When mixing, Coyle uses Pro Tools 7.4 with the 192 Accel II, Digidesign's 24 fader D-Command, and five Genelec 8030s with the 7060a subwoofer.
When looking at possible standards or guidelines, Coyle says, "Radio stations do something interesting for their commercials. They rate each spot for loudness and don't kick anything back. They build a bell curve that has the louder spots in the middle so it is less perceived. And I think that is a real clever way to handle this."
NEW NETWORK, NEW SPEC
Re-recording mixer Ken Teaney has a wide variety of experience with broadcast audio in all its forms, working on shows such as Mad Men and Dollhouse, at CSS Studios' Todd-AO (www.todd-ao.com) in Hollywood. Teaney and re-recoding mixer Geoffery Rubay (who as of press time, left the studio) mixed the TV series My Own Worst Enemy, including the series finale.
"The difference in levels certainly is a common complaint from the average viewer," says Teaney. "A commercial's goal is not to entertain, but to sell products and make its message as big and as bold as it can. But for a TV series, our goal is to use whatever creative nuance we can to try to make something enjoyable to watch. We know that we need to make the show loud and jumpy to compete with the commercials. So, we have to employ our own level of compression and processing in order to make that happen."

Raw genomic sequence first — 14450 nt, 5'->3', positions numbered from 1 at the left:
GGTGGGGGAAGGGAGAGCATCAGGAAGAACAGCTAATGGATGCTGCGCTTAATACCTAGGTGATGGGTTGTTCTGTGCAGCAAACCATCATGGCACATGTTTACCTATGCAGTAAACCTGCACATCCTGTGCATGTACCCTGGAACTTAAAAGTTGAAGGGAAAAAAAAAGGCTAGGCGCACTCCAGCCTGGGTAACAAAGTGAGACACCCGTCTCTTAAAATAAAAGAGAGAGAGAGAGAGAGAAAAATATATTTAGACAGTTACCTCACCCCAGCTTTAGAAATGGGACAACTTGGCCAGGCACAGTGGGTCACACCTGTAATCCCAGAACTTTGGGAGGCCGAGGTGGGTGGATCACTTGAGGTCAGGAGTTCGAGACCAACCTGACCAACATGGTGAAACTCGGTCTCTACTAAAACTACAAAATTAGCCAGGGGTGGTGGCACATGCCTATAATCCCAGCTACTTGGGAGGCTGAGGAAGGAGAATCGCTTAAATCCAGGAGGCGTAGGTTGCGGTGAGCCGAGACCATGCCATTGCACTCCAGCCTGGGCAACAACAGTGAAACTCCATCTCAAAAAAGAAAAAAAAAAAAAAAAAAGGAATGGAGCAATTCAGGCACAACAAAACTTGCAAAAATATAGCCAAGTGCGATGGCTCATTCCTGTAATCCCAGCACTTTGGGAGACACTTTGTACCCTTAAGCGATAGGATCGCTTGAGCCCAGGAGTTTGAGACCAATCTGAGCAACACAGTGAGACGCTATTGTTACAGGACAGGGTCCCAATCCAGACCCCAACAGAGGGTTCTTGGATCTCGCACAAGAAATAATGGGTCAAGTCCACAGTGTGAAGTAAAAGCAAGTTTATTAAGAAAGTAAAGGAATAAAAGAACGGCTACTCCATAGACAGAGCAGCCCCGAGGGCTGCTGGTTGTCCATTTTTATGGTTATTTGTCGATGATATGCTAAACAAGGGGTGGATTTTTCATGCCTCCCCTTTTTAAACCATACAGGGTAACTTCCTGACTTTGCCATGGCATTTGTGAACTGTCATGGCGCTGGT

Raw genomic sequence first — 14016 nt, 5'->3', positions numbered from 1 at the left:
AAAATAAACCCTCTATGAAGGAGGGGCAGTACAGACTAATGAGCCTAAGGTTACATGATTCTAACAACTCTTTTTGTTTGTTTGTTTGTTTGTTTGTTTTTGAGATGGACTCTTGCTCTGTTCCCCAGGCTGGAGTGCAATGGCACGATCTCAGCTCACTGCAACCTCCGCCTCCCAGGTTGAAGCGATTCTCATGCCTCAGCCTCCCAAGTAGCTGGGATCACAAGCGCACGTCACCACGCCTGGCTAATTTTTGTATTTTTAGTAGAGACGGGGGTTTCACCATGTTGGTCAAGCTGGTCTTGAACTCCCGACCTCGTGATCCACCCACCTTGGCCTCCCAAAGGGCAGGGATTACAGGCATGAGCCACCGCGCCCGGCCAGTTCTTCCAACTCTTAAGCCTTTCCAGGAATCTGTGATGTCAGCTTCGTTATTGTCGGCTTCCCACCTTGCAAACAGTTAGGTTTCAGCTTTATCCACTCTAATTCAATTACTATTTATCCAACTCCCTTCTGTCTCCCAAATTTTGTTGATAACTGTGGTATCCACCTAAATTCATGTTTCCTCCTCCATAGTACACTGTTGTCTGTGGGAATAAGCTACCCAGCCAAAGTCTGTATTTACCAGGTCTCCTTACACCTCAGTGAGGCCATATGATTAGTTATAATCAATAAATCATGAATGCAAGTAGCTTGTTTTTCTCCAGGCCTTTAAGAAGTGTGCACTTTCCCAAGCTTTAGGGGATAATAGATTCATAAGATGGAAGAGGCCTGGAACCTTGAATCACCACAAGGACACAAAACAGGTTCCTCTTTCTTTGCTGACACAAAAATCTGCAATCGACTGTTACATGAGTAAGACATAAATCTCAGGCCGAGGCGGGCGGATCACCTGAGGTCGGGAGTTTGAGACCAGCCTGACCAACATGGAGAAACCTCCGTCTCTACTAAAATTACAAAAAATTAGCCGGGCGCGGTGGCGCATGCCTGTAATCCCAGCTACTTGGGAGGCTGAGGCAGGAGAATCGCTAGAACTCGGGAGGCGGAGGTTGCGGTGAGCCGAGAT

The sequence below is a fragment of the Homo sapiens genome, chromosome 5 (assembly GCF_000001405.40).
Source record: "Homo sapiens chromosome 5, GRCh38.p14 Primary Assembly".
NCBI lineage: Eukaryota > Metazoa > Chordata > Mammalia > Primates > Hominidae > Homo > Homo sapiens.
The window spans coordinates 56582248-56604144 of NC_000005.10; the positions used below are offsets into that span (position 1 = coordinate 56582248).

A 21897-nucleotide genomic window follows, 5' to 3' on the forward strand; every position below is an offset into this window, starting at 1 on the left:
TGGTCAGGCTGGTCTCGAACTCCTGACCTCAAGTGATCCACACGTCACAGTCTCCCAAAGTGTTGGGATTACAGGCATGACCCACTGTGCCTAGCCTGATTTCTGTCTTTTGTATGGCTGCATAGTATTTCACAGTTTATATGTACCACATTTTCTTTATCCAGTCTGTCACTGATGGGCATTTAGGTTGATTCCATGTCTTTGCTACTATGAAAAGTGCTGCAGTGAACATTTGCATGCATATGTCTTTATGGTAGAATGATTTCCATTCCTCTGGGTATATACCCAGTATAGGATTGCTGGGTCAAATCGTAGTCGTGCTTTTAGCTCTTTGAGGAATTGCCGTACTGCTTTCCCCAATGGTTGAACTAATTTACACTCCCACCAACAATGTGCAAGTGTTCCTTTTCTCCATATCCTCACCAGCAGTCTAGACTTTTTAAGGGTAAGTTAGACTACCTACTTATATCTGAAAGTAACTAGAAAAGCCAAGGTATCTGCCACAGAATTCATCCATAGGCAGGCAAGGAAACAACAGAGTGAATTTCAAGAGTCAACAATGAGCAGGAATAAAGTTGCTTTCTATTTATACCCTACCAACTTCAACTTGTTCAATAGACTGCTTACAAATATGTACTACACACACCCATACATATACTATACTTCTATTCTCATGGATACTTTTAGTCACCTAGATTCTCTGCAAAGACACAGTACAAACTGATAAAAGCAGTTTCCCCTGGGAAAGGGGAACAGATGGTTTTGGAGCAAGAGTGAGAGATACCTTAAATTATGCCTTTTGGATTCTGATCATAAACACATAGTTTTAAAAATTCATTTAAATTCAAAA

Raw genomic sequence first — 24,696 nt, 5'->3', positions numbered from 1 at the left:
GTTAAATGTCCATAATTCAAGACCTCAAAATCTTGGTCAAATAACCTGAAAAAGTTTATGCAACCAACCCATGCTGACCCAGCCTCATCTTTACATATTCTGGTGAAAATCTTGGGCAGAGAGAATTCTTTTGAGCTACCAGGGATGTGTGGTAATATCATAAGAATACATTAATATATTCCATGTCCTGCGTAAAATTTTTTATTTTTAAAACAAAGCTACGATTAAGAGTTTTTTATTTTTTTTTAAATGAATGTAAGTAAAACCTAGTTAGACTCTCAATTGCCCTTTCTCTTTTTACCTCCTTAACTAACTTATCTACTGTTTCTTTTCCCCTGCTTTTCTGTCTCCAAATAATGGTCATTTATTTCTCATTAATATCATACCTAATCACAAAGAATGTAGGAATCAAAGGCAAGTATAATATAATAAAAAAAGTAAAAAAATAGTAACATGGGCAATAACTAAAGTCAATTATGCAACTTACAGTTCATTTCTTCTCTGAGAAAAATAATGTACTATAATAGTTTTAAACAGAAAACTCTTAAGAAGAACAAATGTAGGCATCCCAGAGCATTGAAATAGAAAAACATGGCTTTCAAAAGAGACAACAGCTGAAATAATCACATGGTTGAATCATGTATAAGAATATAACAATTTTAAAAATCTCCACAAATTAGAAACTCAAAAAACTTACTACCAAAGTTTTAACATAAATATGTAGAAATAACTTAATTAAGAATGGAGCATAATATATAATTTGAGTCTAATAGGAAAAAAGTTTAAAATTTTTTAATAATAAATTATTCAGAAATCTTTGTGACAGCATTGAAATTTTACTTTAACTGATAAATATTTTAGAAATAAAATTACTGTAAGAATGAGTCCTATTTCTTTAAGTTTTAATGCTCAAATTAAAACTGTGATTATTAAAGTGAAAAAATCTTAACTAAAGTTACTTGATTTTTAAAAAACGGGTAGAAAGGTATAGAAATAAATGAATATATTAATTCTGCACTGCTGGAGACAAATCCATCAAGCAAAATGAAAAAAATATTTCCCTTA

Teaney mixes on Digidesign D-Command consoles, Genelec speakers and uses a variety of plug-ins, including Speakerphone from Audio Ease and Izotope's RX restoration. To ensure proper levels on air, compression technology is essential using the L-Series limiters and the C4 multiband compressor from Waves. "It was a real difference for me coming out of feature film mixing to push up the levels so much for a TV series," explains Teaney. "I am sort of relying on pushing things into the compressor and letting it be my safety net certainly more than I ever did. It has become part of the sound."
Early on in Teaney's career, he discovered that the perception of how loud something is could be deceiving. "I found the reality to be that if you are just looking at the meter, commercials are not louder than a TV show. It's more of the concept or perception that they are louder because there are no peaks and valleys during a commercial, just a constant peak. When I am mixing any TV show, my goal is always to tell the story. That requires loud and soft passages and everything in between."